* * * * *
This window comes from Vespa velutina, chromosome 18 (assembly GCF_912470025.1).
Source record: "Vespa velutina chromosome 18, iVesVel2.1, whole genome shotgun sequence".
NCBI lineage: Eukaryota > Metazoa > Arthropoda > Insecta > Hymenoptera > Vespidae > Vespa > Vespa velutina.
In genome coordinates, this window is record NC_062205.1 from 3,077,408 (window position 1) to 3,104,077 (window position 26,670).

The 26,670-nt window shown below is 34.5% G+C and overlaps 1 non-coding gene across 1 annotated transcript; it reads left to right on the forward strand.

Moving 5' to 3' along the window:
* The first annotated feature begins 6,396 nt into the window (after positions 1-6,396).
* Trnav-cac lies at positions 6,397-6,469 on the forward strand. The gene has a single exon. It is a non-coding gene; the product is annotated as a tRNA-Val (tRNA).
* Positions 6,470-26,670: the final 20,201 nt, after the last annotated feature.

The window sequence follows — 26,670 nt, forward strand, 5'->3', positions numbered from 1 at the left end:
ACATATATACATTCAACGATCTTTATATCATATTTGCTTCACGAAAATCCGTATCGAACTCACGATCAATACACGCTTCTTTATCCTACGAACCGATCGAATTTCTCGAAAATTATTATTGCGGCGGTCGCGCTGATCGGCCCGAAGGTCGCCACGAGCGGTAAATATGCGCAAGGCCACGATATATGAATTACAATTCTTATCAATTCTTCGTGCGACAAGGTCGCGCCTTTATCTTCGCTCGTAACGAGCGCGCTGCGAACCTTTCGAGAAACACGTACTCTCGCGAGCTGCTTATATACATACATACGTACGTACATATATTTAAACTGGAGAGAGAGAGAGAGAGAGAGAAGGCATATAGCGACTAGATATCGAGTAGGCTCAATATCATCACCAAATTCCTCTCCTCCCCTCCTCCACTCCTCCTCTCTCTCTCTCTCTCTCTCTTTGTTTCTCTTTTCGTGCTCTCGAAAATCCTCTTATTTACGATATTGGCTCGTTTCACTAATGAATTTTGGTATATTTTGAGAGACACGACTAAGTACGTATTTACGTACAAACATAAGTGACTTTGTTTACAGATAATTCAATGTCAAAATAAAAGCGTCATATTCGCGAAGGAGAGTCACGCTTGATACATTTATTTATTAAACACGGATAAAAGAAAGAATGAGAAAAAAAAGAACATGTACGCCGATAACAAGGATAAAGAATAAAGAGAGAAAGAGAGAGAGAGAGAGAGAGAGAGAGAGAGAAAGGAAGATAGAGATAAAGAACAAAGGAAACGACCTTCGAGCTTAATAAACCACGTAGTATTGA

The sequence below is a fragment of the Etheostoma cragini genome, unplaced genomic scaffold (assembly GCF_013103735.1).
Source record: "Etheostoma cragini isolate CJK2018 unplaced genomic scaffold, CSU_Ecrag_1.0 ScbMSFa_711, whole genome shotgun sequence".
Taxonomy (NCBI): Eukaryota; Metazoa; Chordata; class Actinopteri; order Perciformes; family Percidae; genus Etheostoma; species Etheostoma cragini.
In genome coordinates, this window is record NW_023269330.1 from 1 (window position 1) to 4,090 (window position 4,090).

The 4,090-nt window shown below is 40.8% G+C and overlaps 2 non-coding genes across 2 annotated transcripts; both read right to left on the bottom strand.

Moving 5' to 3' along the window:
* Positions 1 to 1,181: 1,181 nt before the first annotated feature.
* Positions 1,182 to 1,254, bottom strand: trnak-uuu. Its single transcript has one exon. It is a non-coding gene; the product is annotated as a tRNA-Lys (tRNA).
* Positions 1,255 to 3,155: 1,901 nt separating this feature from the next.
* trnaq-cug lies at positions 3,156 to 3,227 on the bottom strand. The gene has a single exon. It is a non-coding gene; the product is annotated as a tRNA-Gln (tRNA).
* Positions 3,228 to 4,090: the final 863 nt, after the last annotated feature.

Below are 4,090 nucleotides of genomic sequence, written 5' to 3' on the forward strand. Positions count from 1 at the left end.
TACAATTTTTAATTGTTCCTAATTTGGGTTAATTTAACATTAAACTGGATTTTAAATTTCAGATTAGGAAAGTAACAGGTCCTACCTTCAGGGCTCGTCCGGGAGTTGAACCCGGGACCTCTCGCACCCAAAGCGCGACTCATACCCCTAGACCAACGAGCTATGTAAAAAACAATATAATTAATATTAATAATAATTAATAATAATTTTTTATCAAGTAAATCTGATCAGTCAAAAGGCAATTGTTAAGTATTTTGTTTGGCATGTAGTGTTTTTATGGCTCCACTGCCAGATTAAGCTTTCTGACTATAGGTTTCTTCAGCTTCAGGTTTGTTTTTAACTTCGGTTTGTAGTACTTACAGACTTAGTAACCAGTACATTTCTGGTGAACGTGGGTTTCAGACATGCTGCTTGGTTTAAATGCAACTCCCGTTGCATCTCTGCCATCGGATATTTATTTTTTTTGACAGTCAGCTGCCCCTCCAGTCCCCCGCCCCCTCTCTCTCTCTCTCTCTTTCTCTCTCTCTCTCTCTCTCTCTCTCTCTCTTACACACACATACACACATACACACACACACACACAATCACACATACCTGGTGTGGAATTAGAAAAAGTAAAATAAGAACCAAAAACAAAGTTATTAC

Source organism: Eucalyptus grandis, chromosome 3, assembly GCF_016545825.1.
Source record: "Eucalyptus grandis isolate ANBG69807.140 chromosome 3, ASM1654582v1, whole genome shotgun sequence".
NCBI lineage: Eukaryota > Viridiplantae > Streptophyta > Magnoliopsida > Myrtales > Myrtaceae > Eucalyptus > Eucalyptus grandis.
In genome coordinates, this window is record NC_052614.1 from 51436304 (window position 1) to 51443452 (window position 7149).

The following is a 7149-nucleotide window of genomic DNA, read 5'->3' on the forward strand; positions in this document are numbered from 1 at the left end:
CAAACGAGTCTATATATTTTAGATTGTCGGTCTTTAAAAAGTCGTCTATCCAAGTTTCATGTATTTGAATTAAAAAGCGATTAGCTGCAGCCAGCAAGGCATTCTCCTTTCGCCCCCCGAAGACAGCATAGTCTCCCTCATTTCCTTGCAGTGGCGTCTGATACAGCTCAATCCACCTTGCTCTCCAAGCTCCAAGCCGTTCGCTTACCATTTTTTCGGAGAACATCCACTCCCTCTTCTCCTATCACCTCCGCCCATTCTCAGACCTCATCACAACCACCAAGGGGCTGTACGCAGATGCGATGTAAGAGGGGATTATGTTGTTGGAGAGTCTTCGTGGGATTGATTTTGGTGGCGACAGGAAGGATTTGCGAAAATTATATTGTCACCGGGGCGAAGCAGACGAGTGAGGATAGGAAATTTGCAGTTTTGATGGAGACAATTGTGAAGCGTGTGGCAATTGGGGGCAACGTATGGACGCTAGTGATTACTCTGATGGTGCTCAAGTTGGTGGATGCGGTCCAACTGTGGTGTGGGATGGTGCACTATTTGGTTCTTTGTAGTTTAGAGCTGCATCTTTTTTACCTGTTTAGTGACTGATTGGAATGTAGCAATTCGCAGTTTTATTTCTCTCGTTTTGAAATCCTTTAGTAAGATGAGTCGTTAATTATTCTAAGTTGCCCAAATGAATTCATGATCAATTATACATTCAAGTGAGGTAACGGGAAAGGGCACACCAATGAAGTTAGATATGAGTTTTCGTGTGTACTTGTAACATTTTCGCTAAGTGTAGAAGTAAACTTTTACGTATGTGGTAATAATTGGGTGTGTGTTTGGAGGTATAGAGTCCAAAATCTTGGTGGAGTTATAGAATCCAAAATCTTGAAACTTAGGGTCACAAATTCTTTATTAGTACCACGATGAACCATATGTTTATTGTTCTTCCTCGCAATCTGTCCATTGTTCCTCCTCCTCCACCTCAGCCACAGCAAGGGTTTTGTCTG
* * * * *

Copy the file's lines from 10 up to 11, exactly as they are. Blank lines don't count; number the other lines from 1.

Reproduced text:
The window sequence follows — 26,670 nt, forward strand, 5'->3', positions numbered from 1 at the left end:
ACATATATACATTCAACGATCTTTATATCATATTTGCTTCACGAAAATCCGTATCGAACTCACGATCAATACACGCTTCTTTATCCTACGAACCGATCGAATTTCTCGAAAATTATTATTGCGGCGGTCGCGCTGATCGGCCCGAAGGTCGCCACGAGCGGTAAATATGCGCAAGGCCACGATATATGAATTACAATTCTTATCAATTCTTCGTGCGACAAGGTCGCGCCTTTATCTTCGCTCGTAACGAGCGCGCTGCGAACCTTTCGAGAAACACGTACTCTCGCGAGCTGCTTATATACATACATACGTACGTACATATATTTAAACTGGAGAGAGAGAGAGAGAGAGAGAAGGCATATAGCGACTAGATATCGAGTAGGCTCAATATCATCACCAAATTCCTCTCCTCCCCTCCTCCACTCCTCCTCTCTCTCTCTCTCTCTCTCTTTGTTTCTCTTTTCGTGCTCTCGAAAATCCTCTTATTTACGATATTGGCTCGTTTCACTAATGAATTTTGGTATATTTTGAGAGACACGACTAAGTACGTATTTACGTACAAACATAAGTGACTTTGTTTACAGATAATTCAATGTCAAAATAAAAGCGTCATATTCGCGAAGGAGAGTCACGCTTGATACATTTATTTATTAAACACGGATAAAAGAAAGAATGAGAAAAAAAAGAACATGTACGCCGATAACAAGGATAAAGAATAAAGAGAGAAAGAGAGAGAGAGAGAGAGAGAGAGAGAGAGAAAGGAAGATAGAGATAAAGAACAAAGGAAACGACCTTCGAGCTTAATAAACCACGTAGTATTGA